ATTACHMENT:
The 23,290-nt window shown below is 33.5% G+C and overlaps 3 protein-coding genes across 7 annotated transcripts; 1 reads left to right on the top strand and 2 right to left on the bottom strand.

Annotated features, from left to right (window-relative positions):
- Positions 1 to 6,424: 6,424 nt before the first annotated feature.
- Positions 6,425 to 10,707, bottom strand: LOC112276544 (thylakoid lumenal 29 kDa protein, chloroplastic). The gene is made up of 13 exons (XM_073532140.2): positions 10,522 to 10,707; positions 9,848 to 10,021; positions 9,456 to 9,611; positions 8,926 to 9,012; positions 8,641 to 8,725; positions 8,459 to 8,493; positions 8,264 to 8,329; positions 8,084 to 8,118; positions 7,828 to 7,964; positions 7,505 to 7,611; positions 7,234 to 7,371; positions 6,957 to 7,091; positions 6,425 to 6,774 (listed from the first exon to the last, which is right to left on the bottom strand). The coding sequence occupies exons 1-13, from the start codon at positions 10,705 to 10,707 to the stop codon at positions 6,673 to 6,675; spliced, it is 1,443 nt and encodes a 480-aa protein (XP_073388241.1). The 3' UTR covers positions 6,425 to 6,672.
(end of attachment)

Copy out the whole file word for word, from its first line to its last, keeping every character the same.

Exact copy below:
The 23,290-nt window shown below is 33.5% G+C and overlaps 3 protein-coding genes across 7 annotated transcripts; 1 reads left to right on the top strand and 2 right to left on the bottom strand.

Annotated features, from left to right (window-relative positions):
- Positions 1 to 6,424: 6,424 nt before the first annotated feature.
- Positions 6,425 to 10,707, bottom strand: LOC112276544 (thylakoid lumenal 29 kDa protein, chloroplastic). The gene is made up of 13 exons (XM_073532140.2): positions 10,522 to 10,707; positions 9,848 to 10,021; positions 9,456 to 9,611; positions 8,926 to 9,012; positions 8,641 to 8,725; positions 8,459 to 8,493; positions 8,264 to 8,329; positions 8,084 to 8,118; positions 7,828 to 7,964; positions 7,505 to 7,611; positions 7,234 to 7,371; positions 6,957 to 7,091; positions 6,425 to 6,774 (listed from the first exon to the last, which is right to left on the bottom strand). The coding sequence occupies exons 1-13, from the start codon at positions 10,705 to 10,707 to the stop codon at positions 6,673 to 6,675; spliced, it is 1,443 nt and encodes a 480-aa protein (XP_073388241.1). The 3' UTR covers positions 6,425 to 6,672.